Sunday, August 19, 2012

Class hand-out Pt. 1

So...I got to teach my first 2 classes at an event this weekend! Res Festivus was a phenomenal event (write-up on it later), and with the exception of one or two minor sad points an overall great time. It was even betetr because I got to teach classes for the first time!

This first hand-out was for my first class. It was a small class, only four people, but it was an early morning class with a lot of people late to the event so I try not to be discouraged :). This one I'm rather happy with, and wanna share it with you!

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14th Century Feasts
How, where and why they ate feasts in Europe, and simple ways to re-create for an SCA meal.
A class written and taught by Christoffer Koch

Why did most nobility eat feasts the same way?

. 14th Century Europe is a time of change, a tipping point in history. Three cultures fought for dominance in Europe: England, France and the remains of the Holy Roman Empire.

. Each culture attempted to become the superior force amongst the people and to sway members of each kingdom to their side or the other, at the same time they couldn’t stray too far to make them uncomfortable.

. As a result, in the 14th century there was a uniform understanding of morals and civility on many topics. One could travel across much of Europe and be able to dine and follow the feasting customs correctly.

Where would they have eaten a feast?

. Each dwelling, be it grand castle or simple shack, had a central location that would have been used for eating meals. Often times in a peasant's home it was an all-purpose location, while in a landed nobles manor a separate room would have been set aside just for feasting.

. The feasting hall for the nobility would have been in a central location of the manor, for ease of access for both guests and servants. It would have been well lit, well ventilated and kept temperature controlled by large hearths and open windows.

. As some middle age feasts would have gone on for an entire day, the room was decorated to the taste of the noble.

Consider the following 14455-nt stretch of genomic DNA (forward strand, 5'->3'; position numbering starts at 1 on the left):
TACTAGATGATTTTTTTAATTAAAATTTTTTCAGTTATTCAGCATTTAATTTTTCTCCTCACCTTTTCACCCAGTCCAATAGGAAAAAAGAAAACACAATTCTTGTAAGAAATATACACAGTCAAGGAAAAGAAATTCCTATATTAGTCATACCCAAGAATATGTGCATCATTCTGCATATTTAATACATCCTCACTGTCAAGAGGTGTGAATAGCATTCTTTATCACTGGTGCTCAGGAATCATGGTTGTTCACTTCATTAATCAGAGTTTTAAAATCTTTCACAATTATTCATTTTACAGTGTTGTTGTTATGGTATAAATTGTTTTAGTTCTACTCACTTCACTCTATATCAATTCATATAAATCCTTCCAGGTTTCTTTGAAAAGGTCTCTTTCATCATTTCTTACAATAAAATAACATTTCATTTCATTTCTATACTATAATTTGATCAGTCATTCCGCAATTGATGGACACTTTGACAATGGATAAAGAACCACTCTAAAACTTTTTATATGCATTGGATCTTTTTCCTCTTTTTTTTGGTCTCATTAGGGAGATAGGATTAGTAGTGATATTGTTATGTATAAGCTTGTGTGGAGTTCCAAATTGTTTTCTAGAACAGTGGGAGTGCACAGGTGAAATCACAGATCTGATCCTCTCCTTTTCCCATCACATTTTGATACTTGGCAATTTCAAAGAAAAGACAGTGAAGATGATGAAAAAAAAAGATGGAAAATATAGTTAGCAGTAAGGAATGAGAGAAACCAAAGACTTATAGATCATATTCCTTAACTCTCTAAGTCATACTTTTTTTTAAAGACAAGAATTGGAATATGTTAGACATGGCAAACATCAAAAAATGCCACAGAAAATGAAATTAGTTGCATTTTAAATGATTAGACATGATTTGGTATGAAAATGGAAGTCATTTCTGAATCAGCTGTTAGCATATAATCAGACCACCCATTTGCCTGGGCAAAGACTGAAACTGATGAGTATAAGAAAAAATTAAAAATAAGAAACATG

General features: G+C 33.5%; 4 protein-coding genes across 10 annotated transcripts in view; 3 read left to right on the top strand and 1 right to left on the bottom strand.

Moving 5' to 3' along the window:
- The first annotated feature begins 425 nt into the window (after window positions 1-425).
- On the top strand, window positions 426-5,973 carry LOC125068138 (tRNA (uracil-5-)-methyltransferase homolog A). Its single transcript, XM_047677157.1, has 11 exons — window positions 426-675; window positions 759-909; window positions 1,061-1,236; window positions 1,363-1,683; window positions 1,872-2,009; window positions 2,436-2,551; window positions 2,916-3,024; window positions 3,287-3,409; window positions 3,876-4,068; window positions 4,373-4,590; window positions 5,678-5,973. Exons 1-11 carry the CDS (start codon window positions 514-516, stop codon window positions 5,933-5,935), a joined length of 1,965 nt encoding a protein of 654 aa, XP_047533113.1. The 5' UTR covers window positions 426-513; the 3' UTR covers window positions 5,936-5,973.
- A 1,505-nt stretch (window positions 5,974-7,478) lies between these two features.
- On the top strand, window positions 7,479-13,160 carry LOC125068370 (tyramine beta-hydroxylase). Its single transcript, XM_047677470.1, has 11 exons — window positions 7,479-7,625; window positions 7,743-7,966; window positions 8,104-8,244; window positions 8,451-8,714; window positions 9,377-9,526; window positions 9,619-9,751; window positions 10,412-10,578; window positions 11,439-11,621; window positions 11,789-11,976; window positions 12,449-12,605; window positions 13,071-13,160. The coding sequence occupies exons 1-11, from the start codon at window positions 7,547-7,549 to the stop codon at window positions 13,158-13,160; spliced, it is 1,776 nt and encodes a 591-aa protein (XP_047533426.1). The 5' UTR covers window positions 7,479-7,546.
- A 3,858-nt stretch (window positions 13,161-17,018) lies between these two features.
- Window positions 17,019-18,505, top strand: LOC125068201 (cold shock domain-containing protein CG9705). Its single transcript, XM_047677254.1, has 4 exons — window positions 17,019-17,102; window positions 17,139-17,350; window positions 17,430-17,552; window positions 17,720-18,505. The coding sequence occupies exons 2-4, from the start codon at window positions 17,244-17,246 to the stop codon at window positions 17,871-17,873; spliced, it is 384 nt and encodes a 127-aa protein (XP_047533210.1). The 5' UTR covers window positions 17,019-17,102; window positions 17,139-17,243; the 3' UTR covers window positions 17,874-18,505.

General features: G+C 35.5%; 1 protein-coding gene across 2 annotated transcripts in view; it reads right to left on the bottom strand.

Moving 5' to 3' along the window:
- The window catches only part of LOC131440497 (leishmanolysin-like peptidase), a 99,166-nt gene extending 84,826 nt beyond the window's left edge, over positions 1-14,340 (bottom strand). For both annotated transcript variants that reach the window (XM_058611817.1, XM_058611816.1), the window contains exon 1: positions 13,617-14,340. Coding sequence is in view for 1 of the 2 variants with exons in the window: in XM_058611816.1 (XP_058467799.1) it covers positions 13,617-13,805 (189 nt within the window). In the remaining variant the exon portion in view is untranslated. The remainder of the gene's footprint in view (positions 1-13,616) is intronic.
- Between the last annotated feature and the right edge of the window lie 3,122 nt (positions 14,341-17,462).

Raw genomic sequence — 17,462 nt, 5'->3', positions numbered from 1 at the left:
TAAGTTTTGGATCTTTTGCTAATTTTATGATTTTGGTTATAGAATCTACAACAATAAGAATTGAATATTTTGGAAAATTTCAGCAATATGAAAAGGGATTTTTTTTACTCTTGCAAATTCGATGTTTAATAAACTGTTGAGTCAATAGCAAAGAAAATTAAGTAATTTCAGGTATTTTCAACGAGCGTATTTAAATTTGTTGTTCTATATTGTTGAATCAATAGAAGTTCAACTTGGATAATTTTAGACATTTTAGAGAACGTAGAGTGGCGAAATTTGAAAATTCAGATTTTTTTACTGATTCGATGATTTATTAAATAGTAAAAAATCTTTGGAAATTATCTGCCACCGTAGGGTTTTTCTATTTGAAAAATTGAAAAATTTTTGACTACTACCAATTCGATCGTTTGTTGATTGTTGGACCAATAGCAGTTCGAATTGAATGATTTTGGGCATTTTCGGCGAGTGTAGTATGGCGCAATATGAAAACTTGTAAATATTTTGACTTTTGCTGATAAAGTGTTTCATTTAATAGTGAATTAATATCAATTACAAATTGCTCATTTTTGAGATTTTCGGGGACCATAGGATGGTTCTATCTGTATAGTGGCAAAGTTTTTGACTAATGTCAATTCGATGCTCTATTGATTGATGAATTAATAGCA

Why would they have eaten a feast?

. Feasts would have been eaten for many things: celebration, holidays and affairs of state.

. Nobles would hold feasts to celebrate any number of things. Weddings, birthdays, etc.

. Many nobles would throw feasts to celebrate not just secular holidays, but religious ones as well. Celebrating feast days of saints, doing feasts for Lent or other religious situations and in honor of new Bishops/Archbishops in an area.
. Many nobles would host others from various countries across Europe. These would be to cement political alliances, formalize trade agreements, make alliances for joint ventures or any other number of things. Feasts would be thrown in honor of celebrated guests, not only to show them respect and honor but as well to show off strength and personal wealth.

How did they eat feasts?

. Like much of their lives, feasts in the 14th century were steeped in tradition and cultural behaviors.

. On the day of a feast, the hall would be arranged to seat the number of guests. Tables would be set out in a U pattern, allowing all to sit on the outside and see any entertainment provided. The High Table would be at the center point of the U, raised up, and the noble and his invited peers would be sitting on chairs. The rest of the feast would sit on benches.

. Your seating placement to the noble determined your rank of precedence, the more important you were in the kingdom and eyes of the noble the closer you sat to him. Ladies, as they shared the title of their husbands, would sit with their husbands unless otherwise issues arose.

. Upon entering, a guest would see the table set for them. Linen clothes for tableclothes were laid across the bare tables, a surnap (cloth for drying hands) and spoon was placed for each guest (if able) and a goblet would be set for guests to share between partners. Bowls would be set down if the food of the day called for them, or they were brought out when served.